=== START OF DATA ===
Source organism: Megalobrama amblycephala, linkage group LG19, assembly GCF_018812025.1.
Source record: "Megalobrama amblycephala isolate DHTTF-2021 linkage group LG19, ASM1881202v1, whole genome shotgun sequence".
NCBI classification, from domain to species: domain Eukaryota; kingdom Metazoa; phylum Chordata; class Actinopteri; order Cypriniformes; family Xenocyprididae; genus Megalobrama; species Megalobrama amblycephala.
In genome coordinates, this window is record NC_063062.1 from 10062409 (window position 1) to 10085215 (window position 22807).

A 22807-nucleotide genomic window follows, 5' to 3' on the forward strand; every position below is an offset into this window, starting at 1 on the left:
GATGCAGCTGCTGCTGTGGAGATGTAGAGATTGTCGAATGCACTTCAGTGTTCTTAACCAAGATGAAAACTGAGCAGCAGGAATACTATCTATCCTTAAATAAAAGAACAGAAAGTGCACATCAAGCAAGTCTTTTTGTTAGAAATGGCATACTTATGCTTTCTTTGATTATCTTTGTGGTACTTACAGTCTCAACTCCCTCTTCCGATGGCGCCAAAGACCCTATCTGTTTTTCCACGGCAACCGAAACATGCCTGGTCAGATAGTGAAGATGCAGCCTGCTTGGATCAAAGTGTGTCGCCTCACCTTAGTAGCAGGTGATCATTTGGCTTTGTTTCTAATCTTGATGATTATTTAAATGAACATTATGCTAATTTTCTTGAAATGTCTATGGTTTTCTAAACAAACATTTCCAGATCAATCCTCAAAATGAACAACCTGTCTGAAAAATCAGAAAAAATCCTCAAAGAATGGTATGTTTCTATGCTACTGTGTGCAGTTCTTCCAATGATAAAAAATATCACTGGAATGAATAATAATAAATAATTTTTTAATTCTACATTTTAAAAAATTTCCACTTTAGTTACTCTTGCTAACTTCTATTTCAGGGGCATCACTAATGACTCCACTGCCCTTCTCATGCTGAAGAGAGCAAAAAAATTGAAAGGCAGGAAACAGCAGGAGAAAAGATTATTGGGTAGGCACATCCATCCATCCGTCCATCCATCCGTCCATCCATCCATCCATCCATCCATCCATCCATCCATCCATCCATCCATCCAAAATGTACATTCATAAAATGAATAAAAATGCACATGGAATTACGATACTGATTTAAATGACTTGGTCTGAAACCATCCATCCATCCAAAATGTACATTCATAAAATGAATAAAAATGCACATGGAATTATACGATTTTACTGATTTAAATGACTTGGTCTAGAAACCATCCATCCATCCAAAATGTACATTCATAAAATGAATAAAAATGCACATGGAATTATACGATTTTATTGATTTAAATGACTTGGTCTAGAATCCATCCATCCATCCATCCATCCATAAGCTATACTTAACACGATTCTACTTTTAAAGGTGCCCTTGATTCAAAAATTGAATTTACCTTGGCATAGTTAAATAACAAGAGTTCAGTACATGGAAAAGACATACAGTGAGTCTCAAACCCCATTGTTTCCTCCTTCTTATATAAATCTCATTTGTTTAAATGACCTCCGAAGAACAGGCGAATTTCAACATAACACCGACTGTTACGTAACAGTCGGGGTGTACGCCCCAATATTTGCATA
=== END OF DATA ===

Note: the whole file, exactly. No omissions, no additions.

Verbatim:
Source organism: Megalobrama amblycephala, linkage group LG19, assembly GCF_018812025.1.
Source record: "Megalobrama amblycephala isolate DHTTF-2021 linkage group LG19, ASM1881202v1, whole genome shotgun sequence".
NCBI classification, from domain to species: domain Eukaryota; kingdom Metazoa; phylum Chordata; class Actinopteri; order Cypriniformes; family Xenocyprididae; genus Megalobrama; species Megalobrama amblycephala.
In genome coordinates, this window is record NC_063062.1 from 10062409 (window position 1) to 10085215 (window position 22807).

A 22807-nucleotide genomic window follows, 5' to 3' on the forward strand; every position below is an offset into this window, starting at 1 on the left:
GATGCAGCTGCTGCTGTGGAGATGTAGAGATTGTCGAATGCACTTCAGTGTTCTTAACCAAGATGAAAACTGAGCAGCAGGAATACTATCTATCCTTAAATAAAAGAACAGAAAGTGCACATCAAGCAAGTCTTTTTGTTAGAAATGGCATACTTATGCTTTCTTTGATTATCTTTGTGGTACTTACAGTCTCAACTCCCTCTTCCGATGGCGCCAAAGACCCTATCTGTTTTTCCACGGCAACCGAAACATGCCTGGTCAGATAGTGAAGATGCAGCCTGCTTGGATCAAAGTGTGTCGCCTCACCTTAGTAGCAGGTGATCATTTGGCTTTGTTTCTAATCTTGATGATTATTTAAATGAACATTATGCTAATTTTCTTGAAATGTCTATGGTTTTCTAAACAAACATTTCCAGATCAATCCTCAAAATGAACAACCTGTCTGAAAAATCAGAAAAAATCCTCAAAGAATGGTATGTTTCTATGCTACTGTGTGCAGTTCTTCCAATGATAAAAAATATCACTGGAATGAATAATAATAAATAATTTTTTAATTCTACATTTTAAAAAATTTCCACTTTAGTTACTCTTGCTAACTTCTATTTCAGGGGCATCACTAATGACTCCACTGCCCTTCTCATGCTGAAGAGAGCAAAAAAATTGAAAGGCAGGAAACAGCAGGAGAAAAGATTATTGGGTAGGCACATCCATCCATCCGTCCATCCATCCGTCCATCCATCCATCCATCCATCCATCCATCCATCCATCCATCCATCCATCCAAAATGTACATTCATAAAATGAATAAAAATGCACATGGAATTACGATACTGATTTAAATGACTTGGTCTGAAACCATCCATCCATCCAAAATGTACATTCATAAAATGAATAAAAATGCACATGGAATTATACGATTTTACTGATTTAAATGACTTGGTCTAGAAACCATCCATCCATCCAAAATGTACATTCATAAAATGAATAAAAATGCACATGGAATTATACGATTTTATTGATTTAAATGACTTGGTCTAGAATCCATCCATCCATCCATCCATCCATAAGCTATACTTAACACGATTCTACTTTTAAAGGTGCCCTTGATTCAAAAATTGAATTTACCTTGGCATAGTTAAATAACAAGAGTTCAGTACATGGAAAAGACATACAGTGAGTCTCAAACCCCATTGTTTCCTCCTTCTTATATAAATCTCATTTGTTTAAATGACCTCCGAAGAACAGGCGAATTTCAACATAACACCGACTGTTACGTAACAGTCGGGGTGTACGCCCCAATATTTGCATA